March 6, 2013

New Zealand. Farmers drought description.

Droughts in New Zealand –Kiwi farmers’ terminology
By Dr Clive Dalton

Hungry sheep enjoying poplar trimmings
Very dry summers are occurring in New Zealand at more regular intervals – which the climate change supporters blame on global warming.

When conditions really start to become dry and a degree of panic starts, a host of organisations in each area meet to ‘make a recommendation’ to the government to ‘declare a drought’.  In New Zealand our Minister of Primary Industry has to give a final approval, and grades the drought as ‘medium’ or ‘severe’.

This then dictates the level of financial and social support farmers and growers can receive, to keep them viable until the rain comes and the drought is officially called off.

Bureaucrats are careful not to rush into approving things which will require government to give money out, as opposed to their rapid approval of things that will suck money into the maw of their consolidated fund!

But long before dry weather starts turning into drought conditions, and is brought to the attention of government officials who reside in block houses with no windows, and who must ignore the messages from their rural MPs – Kiwi farmers have long started to describe the state of play, and it’s rapid deterioration.

The best place to hear this is at sale yards – and not pubs, as when it gets really dry, despite farmers’ needs for a cooling drink, they dare not leave the farm to have one, as there is so much stress and worry to be dealt with at home trying to find feed for hungry stock. 

This Dalton-Stevenson drought scale
This was developed over many years by myself and Philippa Stevenson (veteran agricultural journalist, farming editor, and agribusiness commentator) from listening to farmers when they met. 

These were occasions when it hadn’t rained for a couple of weeks, to the desperation of no rain for 4-6 weeks, and then wondering if it would ever rain again!

By grade 3 farmers start to get worried and by grade 5 it’s time to get the drought committee together and start putting pressure on the government.  Listen up  and this is what you'll hear, so you can grade the description, and get a highly accurate measure of what it's like on the farm.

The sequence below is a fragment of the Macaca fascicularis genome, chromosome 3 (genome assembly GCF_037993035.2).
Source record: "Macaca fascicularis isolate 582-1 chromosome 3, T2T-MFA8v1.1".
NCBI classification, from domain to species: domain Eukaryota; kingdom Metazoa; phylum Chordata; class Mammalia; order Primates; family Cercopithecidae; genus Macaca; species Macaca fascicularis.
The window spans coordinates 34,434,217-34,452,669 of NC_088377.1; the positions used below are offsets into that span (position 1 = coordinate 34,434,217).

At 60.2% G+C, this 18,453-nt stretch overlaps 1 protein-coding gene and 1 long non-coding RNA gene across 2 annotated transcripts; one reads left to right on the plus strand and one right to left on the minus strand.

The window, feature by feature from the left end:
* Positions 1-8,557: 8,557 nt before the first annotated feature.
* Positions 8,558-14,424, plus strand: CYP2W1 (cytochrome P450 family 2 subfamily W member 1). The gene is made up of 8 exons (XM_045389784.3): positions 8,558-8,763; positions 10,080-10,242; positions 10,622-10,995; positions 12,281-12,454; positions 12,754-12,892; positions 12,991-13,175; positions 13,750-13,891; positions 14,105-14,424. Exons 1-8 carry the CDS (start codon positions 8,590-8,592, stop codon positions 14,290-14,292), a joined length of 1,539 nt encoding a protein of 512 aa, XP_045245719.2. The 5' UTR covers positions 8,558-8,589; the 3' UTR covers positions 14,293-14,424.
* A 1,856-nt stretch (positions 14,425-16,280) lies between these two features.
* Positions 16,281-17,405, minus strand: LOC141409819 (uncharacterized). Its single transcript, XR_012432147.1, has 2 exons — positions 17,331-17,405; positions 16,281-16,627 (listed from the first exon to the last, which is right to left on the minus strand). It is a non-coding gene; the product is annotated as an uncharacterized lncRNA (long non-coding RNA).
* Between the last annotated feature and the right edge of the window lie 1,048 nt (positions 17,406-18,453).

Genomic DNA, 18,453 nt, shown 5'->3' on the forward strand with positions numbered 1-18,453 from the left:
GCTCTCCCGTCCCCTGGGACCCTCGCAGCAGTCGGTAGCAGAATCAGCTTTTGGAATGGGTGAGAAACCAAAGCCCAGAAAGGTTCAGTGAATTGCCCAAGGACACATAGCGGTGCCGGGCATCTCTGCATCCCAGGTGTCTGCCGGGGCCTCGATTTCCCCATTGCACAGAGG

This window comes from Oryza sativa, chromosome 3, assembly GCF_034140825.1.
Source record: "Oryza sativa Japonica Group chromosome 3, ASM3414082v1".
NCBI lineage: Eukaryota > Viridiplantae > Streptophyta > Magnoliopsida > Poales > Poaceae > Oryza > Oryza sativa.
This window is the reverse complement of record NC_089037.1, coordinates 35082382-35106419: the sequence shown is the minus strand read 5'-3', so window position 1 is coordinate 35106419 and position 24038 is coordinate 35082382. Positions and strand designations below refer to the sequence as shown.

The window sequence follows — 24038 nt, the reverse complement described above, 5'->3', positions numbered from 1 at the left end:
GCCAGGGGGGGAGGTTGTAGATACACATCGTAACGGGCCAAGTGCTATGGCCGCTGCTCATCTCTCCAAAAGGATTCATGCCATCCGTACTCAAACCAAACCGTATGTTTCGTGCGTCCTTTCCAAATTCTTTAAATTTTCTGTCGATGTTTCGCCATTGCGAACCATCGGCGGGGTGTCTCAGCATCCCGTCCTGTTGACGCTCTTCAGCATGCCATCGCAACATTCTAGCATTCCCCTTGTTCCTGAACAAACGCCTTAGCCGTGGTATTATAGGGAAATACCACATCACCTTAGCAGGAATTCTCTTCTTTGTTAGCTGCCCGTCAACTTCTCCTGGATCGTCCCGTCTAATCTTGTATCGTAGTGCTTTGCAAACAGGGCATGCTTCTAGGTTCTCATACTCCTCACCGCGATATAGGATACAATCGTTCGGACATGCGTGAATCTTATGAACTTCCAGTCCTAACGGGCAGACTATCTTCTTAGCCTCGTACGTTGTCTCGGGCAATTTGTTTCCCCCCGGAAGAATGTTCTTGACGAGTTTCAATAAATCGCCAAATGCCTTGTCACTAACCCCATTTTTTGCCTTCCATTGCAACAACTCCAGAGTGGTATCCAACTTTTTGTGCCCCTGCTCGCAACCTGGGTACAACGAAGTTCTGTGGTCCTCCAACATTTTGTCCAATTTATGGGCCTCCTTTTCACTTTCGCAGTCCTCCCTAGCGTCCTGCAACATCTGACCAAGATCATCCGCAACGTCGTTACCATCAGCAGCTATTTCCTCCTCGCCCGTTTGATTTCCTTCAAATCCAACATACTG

Grade 1: ‘She’s gitten droy’
Grade 2: ‘She’s gittin blardy droy’
Grade 3: ‘Jeees she’s droy’
Grade 4: ‘Croist she’s droy
Grade 5: ‘Jeeesuschroist she’s droy’
Grade 6: ‘She’s as droy as a wooden God mate’
Grade 7:  ‘She’s as droy as a lime burner’s boot’
Grade 8:  ‘Droymate?  The trees are chasin the blardy dogs’
Grade 9: ‘Mate – She’s droy’s as dead dingo’s donga’

Grades 6, 8 and 9 are clearly of Australian origin and have crossed the Tasman as the term ‘mate’ makes this obvious.  The habit of both starting and ending a statement with ‘mate’ is not common in New Zealand, but is spreading with an increase in trans-Tasman rugby league players.

Grade 7 is a Kiwi term, noted by Kiwi journalist Kingsley Field who was brought up in the Otewa valley near Otorohanga in the King Country.  The family farm was near the Waitomo limestone deposits where the raw lime (calcium carbonate) was quarried.

It was then burned in limekilns and converted into ‘burnt lime or quick lime’ (calcium oxide).  This made the calcium more soluble and concentrated to make the soil more alkali and less of it needed to be spread.  Kingsley also described the important role burnt lime played in keeping the contents of the 'long drop' toilet smelling sweetly and fly-free in summer !

His father explained that the lime workers boots got so dried out by the burnt lime, that after a very short time they fell apart.

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